Do suspension threads help our connective tissue regenerate?

This is a post from Doctor Foumenteze’s blog

Patients often evoke a persistent effect of absorbable thread lift after their disappearance. A result confirmed by judgment of the physician in comparison with photographs taken before the surgery.

How to explain then that tensor threads, made of poly-l-lactic acid whose studies show that it is eliminated by the body on average 265 days or by PDO (polydiexanone) disappearing even faster, show persistent results sometimes up to 12 months? This especially with patients whose skin is neither too stretched or too “heavy” that is to say whose face does not contain an excessive amount of fat.

The connective tissue is certainly the key element of the response. Real structural fabric of our face, composed of collagen and elastin fibers, it distends under permanent stress it undergoes 24h / 24 and 7/7. With its elasticity decreasing over the years, it collapses under the weight of the fat and takes with it the skin.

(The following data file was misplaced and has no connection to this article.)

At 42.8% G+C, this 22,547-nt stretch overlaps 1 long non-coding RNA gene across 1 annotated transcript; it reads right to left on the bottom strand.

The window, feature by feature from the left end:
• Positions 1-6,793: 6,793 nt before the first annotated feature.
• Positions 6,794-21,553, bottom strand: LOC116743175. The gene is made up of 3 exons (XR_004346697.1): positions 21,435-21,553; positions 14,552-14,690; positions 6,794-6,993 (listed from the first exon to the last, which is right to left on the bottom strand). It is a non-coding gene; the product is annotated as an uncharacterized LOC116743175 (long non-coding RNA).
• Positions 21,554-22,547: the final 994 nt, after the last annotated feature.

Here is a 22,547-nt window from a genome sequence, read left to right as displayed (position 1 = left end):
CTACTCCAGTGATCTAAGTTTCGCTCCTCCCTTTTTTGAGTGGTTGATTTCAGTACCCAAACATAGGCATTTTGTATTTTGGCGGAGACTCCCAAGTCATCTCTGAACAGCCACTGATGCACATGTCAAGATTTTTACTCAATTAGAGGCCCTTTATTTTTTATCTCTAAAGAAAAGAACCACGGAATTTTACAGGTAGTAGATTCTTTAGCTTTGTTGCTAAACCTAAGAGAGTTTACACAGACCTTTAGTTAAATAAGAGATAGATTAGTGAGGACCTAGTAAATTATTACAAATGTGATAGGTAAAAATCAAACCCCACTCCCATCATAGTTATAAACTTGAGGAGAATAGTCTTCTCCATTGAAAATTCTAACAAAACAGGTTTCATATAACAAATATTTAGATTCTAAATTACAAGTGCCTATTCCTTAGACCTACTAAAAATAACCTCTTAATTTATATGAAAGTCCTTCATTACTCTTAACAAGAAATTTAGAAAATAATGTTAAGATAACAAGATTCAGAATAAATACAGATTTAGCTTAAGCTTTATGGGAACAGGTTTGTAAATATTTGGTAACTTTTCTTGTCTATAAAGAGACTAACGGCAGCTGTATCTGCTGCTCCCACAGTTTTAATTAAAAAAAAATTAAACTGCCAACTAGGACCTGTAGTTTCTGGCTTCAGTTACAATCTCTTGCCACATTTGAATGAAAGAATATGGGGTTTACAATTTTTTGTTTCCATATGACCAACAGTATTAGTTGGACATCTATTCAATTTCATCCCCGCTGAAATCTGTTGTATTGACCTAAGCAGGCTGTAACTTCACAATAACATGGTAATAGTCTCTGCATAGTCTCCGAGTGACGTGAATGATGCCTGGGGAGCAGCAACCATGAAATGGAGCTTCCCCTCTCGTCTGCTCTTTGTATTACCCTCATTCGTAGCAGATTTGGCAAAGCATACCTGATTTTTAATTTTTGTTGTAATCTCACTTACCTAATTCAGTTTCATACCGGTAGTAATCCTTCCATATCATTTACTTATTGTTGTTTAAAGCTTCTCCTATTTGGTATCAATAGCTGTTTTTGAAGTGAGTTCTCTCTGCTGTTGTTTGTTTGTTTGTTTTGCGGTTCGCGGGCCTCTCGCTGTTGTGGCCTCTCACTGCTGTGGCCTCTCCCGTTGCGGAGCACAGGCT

Could it be that the connective tissue benefits from the presence of tensor threads to replenish part of its capital? The easing of constraints on the connective tissue would give it enough time to recover some of its lost original tone? I share this opinion with Dr. Jorge Manuel *, which published on this subject in the journal of the AFME, but today this remains to be validated scientifically.

Getting permanent thread lift then would maintain the quality of connective tissue long lastingly and this could prove much more effective than trying to correct an already started sagging. The term “prevention” would then take its meaning.

Studies should be conducted in this direction in order to validate this principle.

Other cosmetic procedures have also shown their preventive effect. Formerly subject to criticism, we now have scientific evidence of benefit of the use of BOTOX® in young patients. Its use from 30 avoids wrinkles of the crow’s feet or forehead 15 years later. Etc.

To be continued…

* Dr. Manuel Jorge graduated from the Bordeaux University of Medicine and member of the AFME (French Association of morpho-aesthetic medicine and anti-aging)